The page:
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I suspect you got your information on care from a pet store. Most people do. While we should be able to rely on such information, unfortunately, it is often wrong. They sell people the wrong lighting, advise the wrong foods, and often don't know the correct temperatures for the various reptiles. After months of things not being quite right, the animal becomes ill. Some of what you have been told is wrong, and I suspect that is why your tortoise is not doing so well. Even though you have been trying so hard to keep it healthy, when you didn't have correct information to begin with, things are going wrong.
You've taken a good first step with the daily baths, but I'll give you a way to make them better.Buy some unflavored Pedialyte (yes, the kind for human infants). Prepare a shallow bath consisting of 1/2 water and 1/2 Pedialyte. Soak your tortoise for about 20 to 30 minutes twice a day. Reptiles can absorb the electrolytes and fluids through their vents (where droppings pass out), so make the water deep enough to cover the vent. Be sure to supervise closely, and make sure the nostrils are not under water.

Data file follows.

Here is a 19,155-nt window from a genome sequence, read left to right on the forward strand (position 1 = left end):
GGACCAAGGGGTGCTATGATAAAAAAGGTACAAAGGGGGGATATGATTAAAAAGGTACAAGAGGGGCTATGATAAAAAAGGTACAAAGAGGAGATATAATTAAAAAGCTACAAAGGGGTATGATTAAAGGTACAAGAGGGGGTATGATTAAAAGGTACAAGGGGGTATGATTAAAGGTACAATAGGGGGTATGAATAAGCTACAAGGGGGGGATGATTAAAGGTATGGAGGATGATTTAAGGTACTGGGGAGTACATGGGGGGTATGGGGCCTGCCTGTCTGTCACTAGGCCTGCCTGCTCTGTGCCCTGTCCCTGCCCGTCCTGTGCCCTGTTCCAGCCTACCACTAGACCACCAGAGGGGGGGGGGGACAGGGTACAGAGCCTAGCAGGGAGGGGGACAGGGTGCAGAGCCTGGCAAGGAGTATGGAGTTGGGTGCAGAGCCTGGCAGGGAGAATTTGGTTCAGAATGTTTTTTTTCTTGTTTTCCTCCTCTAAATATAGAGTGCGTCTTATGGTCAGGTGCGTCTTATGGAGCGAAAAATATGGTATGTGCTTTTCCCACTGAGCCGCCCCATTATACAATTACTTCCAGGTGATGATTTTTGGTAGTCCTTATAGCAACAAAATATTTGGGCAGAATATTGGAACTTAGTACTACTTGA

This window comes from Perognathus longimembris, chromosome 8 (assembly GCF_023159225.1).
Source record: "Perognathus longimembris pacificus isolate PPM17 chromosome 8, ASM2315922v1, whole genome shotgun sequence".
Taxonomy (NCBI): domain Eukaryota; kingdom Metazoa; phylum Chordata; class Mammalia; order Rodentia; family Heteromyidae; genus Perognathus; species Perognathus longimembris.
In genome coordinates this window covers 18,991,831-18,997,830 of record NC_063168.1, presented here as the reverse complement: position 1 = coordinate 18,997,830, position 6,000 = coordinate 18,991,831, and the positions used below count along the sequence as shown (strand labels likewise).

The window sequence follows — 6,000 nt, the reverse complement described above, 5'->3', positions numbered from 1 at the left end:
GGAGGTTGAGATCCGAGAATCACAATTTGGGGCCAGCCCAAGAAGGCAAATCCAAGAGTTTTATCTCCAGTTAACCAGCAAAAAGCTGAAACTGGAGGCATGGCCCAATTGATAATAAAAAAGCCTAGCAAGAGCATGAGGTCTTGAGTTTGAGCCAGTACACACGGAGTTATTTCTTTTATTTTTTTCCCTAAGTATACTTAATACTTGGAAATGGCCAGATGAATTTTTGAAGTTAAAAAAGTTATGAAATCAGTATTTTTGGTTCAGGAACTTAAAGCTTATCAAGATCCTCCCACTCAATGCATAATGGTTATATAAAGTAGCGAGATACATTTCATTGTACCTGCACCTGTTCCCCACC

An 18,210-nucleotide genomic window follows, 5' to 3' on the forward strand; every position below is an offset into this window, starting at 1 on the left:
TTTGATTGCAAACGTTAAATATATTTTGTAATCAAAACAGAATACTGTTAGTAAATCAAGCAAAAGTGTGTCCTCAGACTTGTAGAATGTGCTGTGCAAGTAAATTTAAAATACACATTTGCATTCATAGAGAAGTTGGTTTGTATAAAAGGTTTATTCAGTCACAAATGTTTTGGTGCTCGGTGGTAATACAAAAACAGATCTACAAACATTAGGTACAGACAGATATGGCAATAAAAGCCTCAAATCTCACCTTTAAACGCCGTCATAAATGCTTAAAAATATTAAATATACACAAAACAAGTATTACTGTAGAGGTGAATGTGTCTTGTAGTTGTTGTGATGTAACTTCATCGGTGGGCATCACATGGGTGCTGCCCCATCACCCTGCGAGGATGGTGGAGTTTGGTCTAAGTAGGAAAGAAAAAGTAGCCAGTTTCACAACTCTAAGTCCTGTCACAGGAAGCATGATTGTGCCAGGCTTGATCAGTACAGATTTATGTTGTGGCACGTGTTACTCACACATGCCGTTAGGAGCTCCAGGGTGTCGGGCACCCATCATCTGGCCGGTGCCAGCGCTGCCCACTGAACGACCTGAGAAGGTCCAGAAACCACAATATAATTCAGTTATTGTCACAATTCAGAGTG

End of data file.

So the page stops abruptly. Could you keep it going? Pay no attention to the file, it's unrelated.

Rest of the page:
I suspect the tortoise is suffering from malnutrition. Dandelions are a good food, but are inadequate without other foods. Tortoises need a high fiber diet. Greens are important, but greens alone don't contain enough fiber. Hay and grasses should be a big part of the diet. If you don't spray your lawn, and can supervise well, take your tortoise outside to graze. He/she may like to eat grass, weeds, and flowers. Letting it sample such a buffet may encourage him to eat a greater variety of foods. If going outdoors isn't an option, buy some tasty varieties of hay. Oxbow packages high quality hays for pets. I found one company that will ship Oxbow products internationally. The botanical blend would be best for tortoises because it has a mixture of hays and herbs:
Of course, greens such as dandelion, collards, and turnip greens are also good, but your tortoise really needs the fiber found in hays and grasses.You can supplement calcium with calcium carbonate powder or give your tortoise a cuttlebone (available in the bird department of pet stores). You can read more about diet at the following sites:
The sites have a lot of other information on care which you'll probably enjoy reading.
Your tortoise may also be cold. You'll need a digital probe thermometer to accurately measure temperatures. The gradient in the enclosure should be 75*F to 85*F, with the basking area warmer yet, at 95*F. Night temperatures can go down to 70* to 75*F. Proper temperature is extremely important. If a tortoise is chilly, it may become lethargic and refuse to eat.
If taking these steps doesn't result in the tortoise coming out of the shell and becoming more active, it is probably sick. In that case, a reptile vet will be needed. There are lots of good vets for tortoises in california. This link will help you find one:
If you have more questions, let me know in a REPLY. I hope your tortoise will be fine.
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